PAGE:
The brothers attended William Grimshaw Secondary Modern School (later merged with Tollington Grammar School to become Fortismere School), where they formed a band, the Ray Davies Quartet, with Ray's friend and classmate Pete Quaife and Quaife's friend John Start. Their debut at a school dance was well received, which encouraged the group to play at local pubs and bars. The band went through a series of lead vocalists, including Rod Stewart, another student at William Grimshaw, who performed with the group at least once in early 1962. He then formed his own group, Rod Stewart and the Moonrakers, which became a local rival to the Ray Davies Quartet.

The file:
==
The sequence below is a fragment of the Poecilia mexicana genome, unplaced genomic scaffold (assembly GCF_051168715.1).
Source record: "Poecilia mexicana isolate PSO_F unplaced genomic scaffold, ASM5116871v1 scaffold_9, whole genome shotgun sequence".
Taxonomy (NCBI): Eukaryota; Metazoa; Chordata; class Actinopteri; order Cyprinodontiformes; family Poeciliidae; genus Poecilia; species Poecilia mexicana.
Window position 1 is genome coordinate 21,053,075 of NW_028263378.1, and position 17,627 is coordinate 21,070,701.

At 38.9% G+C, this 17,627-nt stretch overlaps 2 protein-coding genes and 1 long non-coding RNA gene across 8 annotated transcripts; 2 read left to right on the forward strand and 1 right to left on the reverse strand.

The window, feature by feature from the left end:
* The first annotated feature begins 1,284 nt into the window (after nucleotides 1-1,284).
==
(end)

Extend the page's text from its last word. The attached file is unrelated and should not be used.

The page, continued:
In late 1962, Ray Davies left home to study at Hornsey College of Art. He pursued interests in subjects such as film, sketching, theatre and music, including jazz and blues. When Blues Incorporated played at the college in December, he asked advice from Alexis Korner, who recommended Giorgio Gomelsky, the former Yardbirds manager, who put Davies in touch with the Soho-based Dave Hunt Band, a professional group of musicians who played jazz and R&B. A few days after the Ray Davies Quartet supported Cyril Stapleton at the Lyceum Ballroom on New Years Eve, Davies, while still remaining in the Quartet, joined the Dave Hunt Band which briefly included Charlie Watts on drums. In February 1963, Davies left Dave Hunt to join the Hamilton King Band (also known as the Blues Messengers), which had Peter Bardens as pianist. At the end of the spring term he left Hornsey College with a view to study film at the Central School of Art and Design, around this time the Quartet changed their name to the Ramrods. In June, the Hamilton King Band broke up, though the Ramrods kept going, performing under several other names, including the Pete Quaife Band, and the Bo-Weevils, before (temporarily) settling on the Ravens. The fledgling group hired two managers, Grenville Collins and Robert Wace, and in late 1963 former pop singer Larry Page became their third manager. American record producer Shel Talmy began working with the band, and the Beatles' promoter, Arthur Howes, was retained to schedule the Ravens' live shows. The group unsuccessfully auditioned for various record labels until early 1964, when Talmy secured them a contract with Pye Records. During this period they had acquired a new drummer, Mickey Willet; however, Willet left the band shortly before they signed to Pye. The Ravens invited Mick Avory to replace him after seeing an advertisement Avory had placed in Melody Maker. Avory had a background in jazz drumming and had played one gig with the fledgling Rolling Stones.